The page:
Next question- how are those tokens distributed?
Say a project you’re following has a supply of 20 million tokens – but 8 million of them are all in the same wallet. You might want to think seriously about whether to buy in yourself. Why? Because having such a big portion of the total supply in one whale wallet makes the project as a whole unstable, since the impact of that one wallet selling all of their tokens would have price ripples for the whole token supply.
Having so many tokens in one place may even indicate a rug pull in the making.
In short, wherever you’re buying into, it pays (literally) to do your research and really understand the details of the project. Only then can you objectively assess its security, authenticity and potential for yourself. And you can access this detail by parsing smart contract data on a browser.
5) Manage your Portfolio: Crypto tax tools
Whatever your activity in the crypto ecosystem, managing your portfolio means making sure it’s compliant with law and regulation. Producing accurate reports of your taxable crypto activity is a big part of that.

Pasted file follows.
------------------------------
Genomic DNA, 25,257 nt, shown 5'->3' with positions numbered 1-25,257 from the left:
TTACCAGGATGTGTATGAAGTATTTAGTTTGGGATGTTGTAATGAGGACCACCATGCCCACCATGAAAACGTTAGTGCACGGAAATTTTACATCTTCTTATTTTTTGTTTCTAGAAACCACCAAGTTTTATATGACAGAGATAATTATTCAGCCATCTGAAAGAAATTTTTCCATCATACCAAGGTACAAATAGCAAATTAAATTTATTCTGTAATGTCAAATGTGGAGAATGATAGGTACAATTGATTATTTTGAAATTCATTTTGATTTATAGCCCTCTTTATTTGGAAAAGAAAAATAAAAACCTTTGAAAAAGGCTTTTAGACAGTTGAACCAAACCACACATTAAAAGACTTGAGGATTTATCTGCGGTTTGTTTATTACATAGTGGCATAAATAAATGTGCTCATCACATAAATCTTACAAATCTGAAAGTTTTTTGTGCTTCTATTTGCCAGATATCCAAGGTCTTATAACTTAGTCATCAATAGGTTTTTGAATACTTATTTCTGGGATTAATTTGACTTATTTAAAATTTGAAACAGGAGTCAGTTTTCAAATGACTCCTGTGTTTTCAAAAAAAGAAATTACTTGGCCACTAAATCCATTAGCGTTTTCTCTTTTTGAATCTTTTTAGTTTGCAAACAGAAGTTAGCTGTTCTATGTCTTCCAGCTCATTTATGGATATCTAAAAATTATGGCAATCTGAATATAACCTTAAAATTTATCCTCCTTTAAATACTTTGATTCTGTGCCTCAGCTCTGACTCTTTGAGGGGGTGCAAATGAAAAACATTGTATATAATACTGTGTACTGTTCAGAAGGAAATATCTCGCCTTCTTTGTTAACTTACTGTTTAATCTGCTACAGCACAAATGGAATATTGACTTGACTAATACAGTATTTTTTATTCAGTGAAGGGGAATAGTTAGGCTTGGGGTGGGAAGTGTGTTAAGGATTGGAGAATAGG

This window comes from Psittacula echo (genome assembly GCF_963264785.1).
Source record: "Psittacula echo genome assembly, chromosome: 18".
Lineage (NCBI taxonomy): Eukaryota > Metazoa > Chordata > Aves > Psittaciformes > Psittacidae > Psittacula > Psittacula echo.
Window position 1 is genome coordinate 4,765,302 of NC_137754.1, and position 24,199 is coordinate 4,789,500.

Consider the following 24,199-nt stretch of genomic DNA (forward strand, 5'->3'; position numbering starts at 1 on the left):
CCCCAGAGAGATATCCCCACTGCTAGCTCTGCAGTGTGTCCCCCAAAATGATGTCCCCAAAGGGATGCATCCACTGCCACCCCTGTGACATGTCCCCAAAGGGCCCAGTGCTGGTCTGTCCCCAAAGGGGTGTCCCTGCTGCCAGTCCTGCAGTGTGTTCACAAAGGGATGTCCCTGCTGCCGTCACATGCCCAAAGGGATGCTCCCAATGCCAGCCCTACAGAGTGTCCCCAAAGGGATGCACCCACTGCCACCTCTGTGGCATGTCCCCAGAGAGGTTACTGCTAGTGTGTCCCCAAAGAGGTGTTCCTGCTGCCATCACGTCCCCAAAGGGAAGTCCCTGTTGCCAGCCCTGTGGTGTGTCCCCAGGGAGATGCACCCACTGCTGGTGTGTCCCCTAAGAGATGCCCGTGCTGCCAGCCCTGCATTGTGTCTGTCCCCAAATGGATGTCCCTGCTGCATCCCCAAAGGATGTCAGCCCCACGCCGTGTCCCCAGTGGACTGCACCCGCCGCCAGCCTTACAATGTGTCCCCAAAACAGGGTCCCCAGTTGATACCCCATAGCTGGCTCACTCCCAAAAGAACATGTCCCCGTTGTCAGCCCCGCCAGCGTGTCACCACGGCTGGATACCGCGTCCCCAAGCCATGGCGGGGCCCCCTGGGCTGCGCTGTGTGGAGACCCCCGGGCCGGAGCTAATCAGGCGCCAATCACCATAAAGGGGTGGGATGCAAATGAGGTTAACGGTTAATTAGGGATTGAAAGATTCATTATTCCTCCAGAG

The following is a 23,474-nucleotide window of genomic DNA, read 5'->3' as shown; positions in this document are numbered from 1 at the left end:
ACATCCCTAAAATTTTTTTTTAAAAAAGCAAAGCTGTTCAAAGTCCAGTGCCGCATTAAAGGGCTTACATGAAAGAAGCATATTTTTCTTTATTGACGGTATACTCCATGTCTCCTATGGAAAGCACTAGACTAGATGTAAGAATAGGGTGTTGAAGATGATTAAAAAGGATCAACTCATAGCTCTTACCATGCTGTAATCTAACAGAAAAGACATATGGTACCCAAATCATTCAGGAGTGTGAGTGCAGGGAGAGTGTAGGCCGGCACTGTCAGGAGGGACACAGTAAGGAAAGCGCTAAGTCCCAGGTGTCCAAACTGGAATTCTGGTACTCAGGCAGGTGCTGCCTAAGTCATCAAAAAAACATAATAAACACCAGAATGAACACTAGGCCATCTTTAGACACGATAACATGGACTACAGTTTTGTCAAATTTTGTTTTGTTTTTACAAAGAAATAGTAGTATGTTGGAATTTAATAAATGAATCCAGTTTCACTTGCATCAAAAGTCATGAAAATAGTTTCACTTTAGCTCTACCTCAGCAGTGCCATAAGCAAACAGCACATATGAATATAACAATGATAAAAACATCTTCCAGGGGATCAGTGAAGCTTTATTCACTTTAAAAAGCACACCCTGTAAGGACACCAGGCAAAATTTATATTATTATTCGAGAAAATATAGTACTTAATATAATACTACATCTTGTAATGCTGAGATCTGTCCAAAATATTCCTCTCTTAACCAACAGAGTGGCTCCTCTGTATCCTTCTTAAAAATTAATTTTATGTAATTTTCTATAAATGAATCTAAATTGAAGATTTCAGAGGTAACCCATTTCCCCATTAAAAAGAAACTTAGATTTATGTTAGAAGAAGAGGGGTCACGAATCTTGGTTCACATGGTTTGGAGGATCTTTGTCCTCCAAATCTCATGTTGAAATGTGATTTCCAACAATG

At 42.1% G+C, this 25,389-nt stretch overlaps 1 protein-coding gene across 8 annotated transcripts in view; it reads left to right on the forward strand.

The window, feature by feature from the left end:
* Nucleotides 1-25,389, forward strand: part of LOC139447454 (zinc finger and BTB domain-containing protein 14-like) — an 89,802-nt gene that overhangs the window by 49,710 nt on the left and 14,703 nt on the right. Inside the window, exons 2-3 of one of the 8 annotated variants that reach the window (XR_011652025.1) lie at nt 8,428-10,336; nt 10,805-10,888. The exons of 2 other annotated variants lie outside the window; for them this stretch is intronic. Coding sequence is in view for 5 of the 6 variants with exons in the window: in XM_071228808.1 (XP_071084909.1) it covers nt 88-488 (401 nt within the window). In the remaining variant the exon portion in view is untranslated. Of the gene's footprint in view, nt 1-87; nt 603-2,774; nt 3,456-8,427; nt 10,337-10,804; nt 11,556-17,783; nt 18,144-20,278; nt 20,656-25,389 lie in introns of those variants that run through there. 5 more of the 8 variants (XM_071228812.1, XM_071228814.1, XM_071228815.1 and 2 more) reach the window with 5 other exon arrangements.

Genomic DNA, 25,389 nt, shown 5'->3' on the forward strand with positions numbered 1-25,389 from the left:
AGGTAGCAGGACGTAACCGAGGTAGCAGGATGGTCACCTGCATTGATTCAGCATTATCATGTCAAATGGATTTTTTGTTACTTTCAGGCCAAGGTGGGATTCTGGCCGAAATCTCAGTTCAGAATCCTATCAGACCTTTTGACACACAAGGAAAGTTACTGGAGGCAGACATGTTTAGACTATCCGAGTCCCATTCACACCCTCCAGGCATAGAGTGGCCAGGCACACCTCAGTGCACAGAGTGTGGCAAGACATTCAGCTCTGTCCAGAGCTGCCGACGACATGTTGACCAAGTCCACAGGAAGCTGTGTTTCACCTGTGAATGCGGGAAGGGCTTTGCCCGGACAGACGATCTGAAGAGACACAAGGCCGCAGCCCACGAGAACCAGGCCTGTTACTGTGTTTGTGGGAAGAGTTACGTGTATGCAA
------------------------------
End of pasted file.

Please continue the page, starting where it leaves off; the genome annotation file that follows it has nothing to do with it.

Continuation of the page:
But that can be tricky: in the blockchain system, it’s not always easy to understand which transactions are taxable events, or even what information is required for tax audits.
Luckily, there’s a tool to help you with that. ZenLedger is a crypto tax calculation tool that aggregates information from all of your blockchain transactions (even across multiple crypto platforms and protocols) allowing you to present all the relevant information for your tax audit.
It also creates all the necessary forms for your reporting so that you, your accountant, or your tax professional can work with the information easily. And ZenLedger can even be accessed directly from your Ledger Nano, via Ledger Live.
6) Secure your private keys: Crypto wallets